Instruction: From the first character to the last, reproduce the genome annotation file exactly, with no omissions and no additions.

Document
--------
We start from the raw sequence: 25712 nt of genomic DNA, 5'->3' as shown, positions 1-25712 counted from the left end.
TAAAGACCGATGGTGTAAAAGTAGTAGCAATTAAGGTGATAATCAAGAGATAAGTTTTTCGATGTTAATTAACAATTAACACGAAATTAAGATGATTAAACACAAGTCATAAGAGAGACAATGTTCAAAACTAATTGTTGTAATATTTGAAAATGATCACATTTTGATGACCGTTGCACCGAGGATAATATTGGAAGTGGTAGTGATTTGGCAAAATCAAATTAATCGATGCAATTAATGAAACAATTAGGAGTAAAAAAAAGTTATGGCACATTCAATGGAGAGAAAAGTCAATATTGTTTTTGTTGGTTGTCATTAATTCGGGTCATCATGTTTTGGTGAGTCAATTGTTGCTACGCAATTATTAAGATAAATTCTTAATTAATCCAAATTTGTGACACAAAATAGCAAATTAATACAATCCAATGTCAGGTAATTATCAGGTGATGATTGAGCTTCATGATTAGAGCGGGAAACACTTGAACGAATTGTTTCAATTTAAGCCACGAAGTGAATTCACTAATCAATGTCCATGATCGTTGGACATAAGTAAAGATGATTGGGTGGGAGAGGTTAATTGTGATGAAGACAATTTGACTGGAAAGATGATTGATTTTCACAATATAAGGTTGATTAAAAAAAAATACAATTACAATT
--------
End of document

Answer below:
We start from the raw sequence: 25712 nt of genomic DNA, 5'->3' as shown, positions 1-25712 counted from the left end.
TAAAGACCGATGGTGTAAAAGTAGTAGCAATTAAGGTGATAATCAAGAGATAAGTTTTTCGATGTTAATTAACAATTAACACGAAATTAAGATGATTAAACACAAGTCATAAGAGAGACAATGTTCAAAACTAATTGTTGTAATATTTGAAAATGATCACATTTTGATGACCGTTGCACCGAGGATAATATTGGAAGTGGTAGTGATTTGGCAAAATCAAATTAATCGATGCAATTAATGAAACAATTAGGAGTAAAAAAAAGTTATGGCACATTCAATGGAGAGAAAAGTCAATATTGTTTTTGTTGGTTGTCATTAATTCGGGTCATCATGTTTTGGTGAGTCAATTGTTGCTACGCAATTATTAAGATAAATTCTTAATTAATCCAAATTTGTGACACAAAATAGCAAATTAATACAATCCAATGTCAGGTAATTATCAGGTGATGATTGAGCTTCATGATTAGAGCGGGAAACACTTGAACGAATTGTTTCAATTTAAGCCACGAAGTGAATTCACTAATCAATGTCCATGATCGTTGGACATAAGTAAAGATGATTGGGTGGGAGAGGTTAATTGTGATGAAGACAATTTGACTGGAAAGATGATTGATTTTCACAATATAAGGTTGATTAAAAAAAAATACAATTACAATT